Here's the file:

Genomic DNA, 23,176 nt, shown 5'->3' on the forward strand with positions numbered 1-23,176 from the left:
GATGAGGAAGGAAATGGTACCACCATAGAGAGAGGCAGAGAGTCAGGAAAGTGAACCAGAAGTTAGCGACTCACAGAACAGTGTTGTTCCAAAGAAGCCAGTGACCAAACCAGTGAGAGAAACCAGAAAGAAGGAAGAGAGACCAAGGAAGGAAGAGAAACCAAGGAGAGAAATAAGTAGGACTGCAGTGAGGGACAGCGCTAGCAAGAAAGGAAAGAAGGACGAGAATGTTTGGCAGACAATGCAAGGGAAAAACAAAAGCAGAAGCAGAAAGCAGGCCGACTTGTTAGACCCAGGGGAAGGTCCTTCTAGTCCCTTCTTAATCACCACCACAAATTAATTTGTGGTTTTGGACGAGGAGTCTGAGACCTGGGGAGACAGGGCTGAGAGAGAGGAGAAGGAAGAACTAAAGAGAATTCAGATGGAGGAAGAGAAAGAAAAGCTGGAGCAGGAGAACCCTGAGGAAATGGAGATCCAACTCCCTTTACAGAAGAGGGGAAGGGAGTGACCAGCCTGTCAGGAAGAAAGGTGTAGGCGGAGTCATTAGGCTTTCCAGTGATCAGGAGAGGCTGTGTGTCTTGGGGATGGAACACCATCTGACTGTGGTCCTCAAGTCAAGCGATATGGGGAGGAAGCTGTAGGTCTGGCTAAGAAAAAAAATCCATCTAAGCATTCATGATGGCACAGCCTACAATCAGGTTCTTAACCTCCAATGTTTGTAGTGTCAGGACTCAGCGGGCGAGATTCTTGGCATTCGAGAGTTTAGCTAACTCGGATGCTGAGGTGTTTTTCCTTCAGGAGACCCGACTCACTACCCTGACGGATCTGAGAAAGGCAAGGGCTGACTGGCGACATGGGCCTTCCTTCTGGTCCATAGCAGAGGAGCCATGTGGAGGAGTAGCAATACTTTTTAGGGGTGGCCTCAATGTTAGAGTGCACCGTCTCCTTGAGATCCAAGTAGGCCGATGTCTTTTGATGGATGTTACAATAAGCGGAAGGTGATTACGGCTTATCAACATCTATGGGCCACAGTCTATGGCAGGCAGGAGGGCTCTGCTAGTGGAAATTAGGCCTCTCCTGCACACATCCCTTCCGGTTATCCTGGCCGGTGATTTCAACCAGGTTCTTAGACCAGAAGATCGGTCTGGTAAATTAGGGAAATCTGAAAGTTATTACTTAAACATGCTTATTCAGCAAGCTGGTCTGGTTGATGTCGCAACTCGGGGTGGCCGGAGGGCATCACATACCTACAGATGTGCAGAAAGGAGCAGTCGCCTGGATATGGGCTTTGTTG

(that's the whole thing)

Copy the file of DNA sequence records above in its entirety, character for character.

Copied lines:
Genomic DNA, 23,176 nt, shown 5'->3' on the forward strand with positions numbered 1-23,176 from the left:
GATGAGGAAGGAAATGGTACCACCATAGAGAGAGGCAGAGAGTCAGGAAAGTGAACCAGAAGTTAGCGACTCACAGAACAGTGTTGTTCCAAAGAAGCCAGTGACCAAACCAGTGAGAGAAACCAGAAAGAAGGAAGAGAGACCAAGGAAGGAAGAGAAACCAAGGAGAGAAATAAGTAGGACTGCAGTGAGGGACAGCGCTAGCAAGAAAGGAAAGAAGGACGAGAATGTTTGGCAGACAATGCAAGGGAAAAACAAAAGCAGAAGCAGAAAGCAGGCCGACTTGTTAGACCCAGGGGAAGGTCCTTCTAGTCCCTTCTTAATCACCACCACAAATTAATTTGTGGTTTTGGACGAGGAGTCTGAGACCTGGGGAGACAGGGCTGAGAGAGAGGAGAAGGAAGAACTAAAGAGAATTCAGATGGAGGAAGAGAAAGAAAAGCTGGAGCAGGAGAACCCTGAGGAAATGGAGATCCAACTCCCTTTACAGAAGAGGGGAAGGGAGTGACCAGCCTGTCAGGAAGAAAGGTGTAGGCGGAGTCATTAGGCTTTCCAGTGATCAGGAGAGGCTGTGTGTCTTGGGGATGGAACACCATCTGACTGTGGTCCTCAAGTCAAGCGATATGGGGAGGAAGCTGTAGGTCTGGCTAAGAAAAAAAATCCATCTAAGCATTCATGATGGCACAGCCTACAATCAGGTTCTTAACCTCCAATGTTTGTAGTGTCAGGACTCAGCGGGCGAGATTCTTGGCATTCGAGAGTTTAGCTAACTCGGATGCTGAGGTGTTTTTCCTTCAGGAGACCCGACTCACTACCCTGACGGATCTGAGAAAGGCAAGGGCTGACTGGCGACATGGGCCTTCCTTCTGGTCCATAGCAGAGGAGCCATGTGGAGGAGTAGCAATACTTTTTAGGGGTGGCCTCAATGTTAGAGTGCACCGTCTCCTTGAGATCCAAGTAGGCCGATGTCTTTTGATGGATGTTACAATAAGCGGAAGGTGATTACGGCTTATCAACATCTATGGGCCACAGTCTATGGCAGGCAGGAGGGCTCTGCTAGTGGAAATTAGGCCTCTCCTGCACACATCCCTTCCGGTTATCCTGGCCGGTGATTTCAACCAGGTTCTTAGACCAGAAGATCGGTCTGGTAAATTAGGGAAATCTGAAAGTTATTACTTAAACATGCTTATTCAGCAAGCTGGTCTGGTTGATGTCGCAACTCGGGGTGGCCGGAGGGCATCACATACCTACAGATGTGCAGAAAGGAGCAGTCGCCTGGATATGGGCTTTGTTG